A walk around a lake shouldn’t be filled with discussions of Democratic failures. Yet, during a recent seven-mile hike around Paulina Lake, my friends and I couldn’t help but bemoan the presidential debate (and laugh about the fly in the vice presidential debate), discuss the president’s positive COVID test, and question the state of our democracy.

Surrounded by nature, we couldn’t escape politics. It shouldn’t be that way — government should be boring.

Our energy should be spent building stronger communities rather than gossiping about national politics. Our time is limited; work, family life, and personal health leave little time for civic and community engagement. That little time should be spent where it will have the most impact — at the local level. Instead, many of us are so concerned over the extinction-level threats facing our federal government that we feel compelled to spend our finite resources addressing nationwide issues. The result is a shortage of investment in our local communities.

The solutions we want to see in our local communities will not come from the national government. As evidenced by rallies becoming protests and protests becoming riots, we need the sort of cultural shifts that are beyond the scope of any piece of legislation or new program. These shifts are the product of person-to-person relationships and those relationships require our attention, time and resources.

Those three things are being stolen by parties and politicians who are masters at manipulating the attention economy.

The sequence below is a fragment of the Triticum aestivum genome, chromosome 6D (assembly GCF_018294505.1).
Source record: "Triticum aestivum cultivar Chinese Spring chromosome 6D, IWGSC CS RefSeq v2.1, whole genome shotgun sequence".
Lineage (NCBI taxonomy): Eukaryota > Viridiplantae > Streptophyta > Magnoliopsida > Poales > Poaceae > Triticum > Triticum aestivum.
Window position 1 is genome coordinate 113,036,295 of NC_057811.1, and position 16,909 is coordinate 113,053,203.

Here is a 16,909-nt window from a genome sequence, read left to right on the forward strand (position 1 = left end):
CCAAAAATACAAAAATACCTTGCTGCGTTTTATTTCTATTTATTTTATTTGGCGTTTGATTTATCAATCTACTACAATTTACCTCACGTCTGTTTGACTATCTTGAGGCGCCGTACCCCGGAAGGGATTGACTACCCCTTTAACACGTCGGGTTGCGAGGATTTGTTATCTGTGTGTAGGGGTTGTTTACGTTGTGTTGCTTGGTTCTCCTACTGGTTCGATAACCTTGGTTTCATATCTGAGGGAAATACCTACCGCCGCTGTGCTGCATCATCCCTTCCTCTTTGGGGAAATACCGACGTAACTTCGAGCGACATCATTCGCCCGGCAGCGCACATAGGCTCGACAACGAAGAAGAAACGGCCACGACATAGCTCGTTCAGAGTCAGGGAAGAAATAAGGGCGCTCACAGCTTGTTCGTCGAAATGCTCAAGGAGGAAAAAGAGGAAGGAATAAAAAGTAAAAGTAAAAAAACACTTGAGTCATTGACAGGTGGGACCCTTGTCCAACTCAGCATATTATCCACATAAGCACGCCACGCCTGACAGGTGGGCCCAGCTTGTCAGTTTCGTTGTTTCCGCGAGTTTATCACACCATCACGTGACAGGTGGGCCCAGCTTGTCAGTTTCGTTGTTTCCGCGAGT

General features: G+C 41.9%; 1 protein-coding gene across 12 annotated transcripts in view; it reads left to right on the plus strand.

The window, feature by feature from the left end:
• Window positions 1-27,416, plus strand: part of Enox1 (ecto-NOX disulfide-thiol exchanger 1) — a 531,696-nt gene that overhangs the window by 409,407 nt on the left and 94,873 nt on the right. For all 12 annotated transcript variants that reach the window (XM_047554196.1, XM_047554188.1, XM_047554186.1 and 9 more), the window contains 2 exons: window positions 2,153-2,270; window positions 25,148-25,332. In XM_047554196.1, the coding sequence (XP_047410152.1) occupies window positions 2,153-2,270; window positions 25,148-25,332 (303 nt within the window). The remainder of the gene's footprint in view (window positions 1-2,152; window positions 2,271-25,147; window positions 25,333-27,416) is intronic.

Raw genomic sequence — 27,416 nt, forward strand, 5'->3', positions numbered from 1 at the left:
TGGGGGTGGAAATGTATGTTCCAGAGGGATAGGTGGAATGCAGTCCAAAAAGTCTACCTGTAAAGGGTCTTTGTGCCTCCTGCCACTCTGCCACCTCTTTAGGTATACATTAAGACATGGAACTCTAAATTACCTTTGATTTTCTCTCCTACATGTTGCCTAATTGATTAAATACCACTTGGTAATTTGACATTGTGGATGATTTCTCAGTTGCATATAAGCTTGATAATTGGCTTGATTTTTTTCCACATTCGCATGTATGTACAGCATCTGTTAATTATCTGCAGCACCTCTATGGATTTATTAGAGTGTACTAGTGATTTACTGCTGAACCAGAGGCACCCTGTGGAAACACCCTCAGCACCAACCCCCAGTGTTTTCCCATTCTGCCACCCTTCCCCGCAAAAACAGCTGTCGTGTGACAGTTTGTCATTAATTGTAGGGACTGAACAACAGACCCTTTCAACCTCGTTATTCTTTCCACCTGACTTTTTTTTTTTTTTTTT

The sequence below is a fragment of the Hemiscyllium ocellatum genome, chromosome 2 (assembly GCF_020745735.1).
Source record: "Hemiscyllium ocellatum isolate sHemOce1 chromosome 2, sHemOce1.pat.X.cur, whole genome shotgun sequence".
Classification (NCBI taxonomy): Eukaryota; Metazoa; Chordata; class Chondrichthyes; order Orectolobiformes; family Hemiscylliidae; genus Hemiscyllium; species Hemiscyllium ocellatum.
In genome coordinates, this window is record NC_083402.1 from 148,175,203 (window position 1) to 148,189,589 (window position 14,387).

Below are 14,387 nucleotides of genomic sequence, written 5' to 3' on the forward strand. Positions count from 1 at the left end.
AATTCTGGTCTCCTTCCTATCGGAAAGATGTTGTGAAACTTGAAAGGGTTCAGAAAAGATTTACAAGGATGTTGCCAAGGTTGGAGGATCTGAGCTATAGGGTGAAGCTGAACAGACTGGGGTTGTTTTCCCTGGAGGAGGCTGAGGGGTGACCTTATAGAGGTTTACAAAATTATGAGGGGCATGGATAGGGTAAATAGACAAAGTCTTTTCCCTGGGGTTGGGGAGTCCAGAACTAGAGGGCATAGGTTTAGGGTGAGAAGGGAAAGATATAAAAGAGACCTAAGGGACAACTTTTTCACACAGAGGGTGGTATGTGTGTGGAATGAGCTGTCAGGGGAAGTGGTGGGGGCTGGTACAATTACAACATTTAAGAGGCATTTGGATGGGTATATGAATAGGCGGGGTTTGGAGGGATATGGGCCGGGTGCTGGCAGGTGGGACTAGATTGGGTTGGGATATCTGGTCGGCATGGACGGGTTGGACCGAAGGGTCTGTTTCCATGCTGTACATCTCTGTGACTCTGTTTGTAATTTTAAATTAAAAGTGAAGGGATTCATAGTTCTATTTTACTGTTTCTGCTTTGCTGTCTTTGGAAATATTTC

At every turn — on social media, in our local papers and, increasingly, even during our hikes — national politics pulls on our attention. We’re told that all of our energy should be spent defending a specific party, defeating a specific candidate and destroying a specific political movement. It comes as no surprise that many of us now see the time we spend in the political sphere as time spent fighting a war of sorts. Our media environment reinforces this notion by making it appear as though participating in these national, partisan fights is the only way to advance your values. Thankfully, there is an alternative.

The solutions to the problems in our communities — immense inequality, a shortage of trust and questions about policing — will come from our neighbors. In an ideal world, we would not have to fret about our national democracy devolving into disorder. In the world envisioned by our Founders, the federal government was not meant to solve every issue. In the world our democracy aspired to, strong communities were regarded as the hallmark of a strong democracy. We’ve inverted that relationship; we’ve been convinced that every battle is fought at the national level, which denies us the chance to fight with our neighbors against common enemies at the local level.

This is not to say that our national democracy is not worth protecting; it is and it must be. This is merely a reminder of what we should be striving toward — working together at the local level to help our neighbors, improve our communities and empower our communities of faith, social institutions and civic organizations.

Government is meant to fill gaps not create them. It should increase agency, not take it away. It should be in the background so that the institutions and community organizations that are more accountable and knowledgeable about the issues at hand can take priority.

Parties have firmly moved into the attention economy. Our governance shouldn’t follow. Instead, politics should be boring. It should incrementally test and adopt new ideas.


Kevin Frazier is currently pursuing a law degree at UC Berkeley. He previously worked for ECONorthwest as a senior research analyst. Though he resides in the Bay Area, Frazier calls Oregon home.

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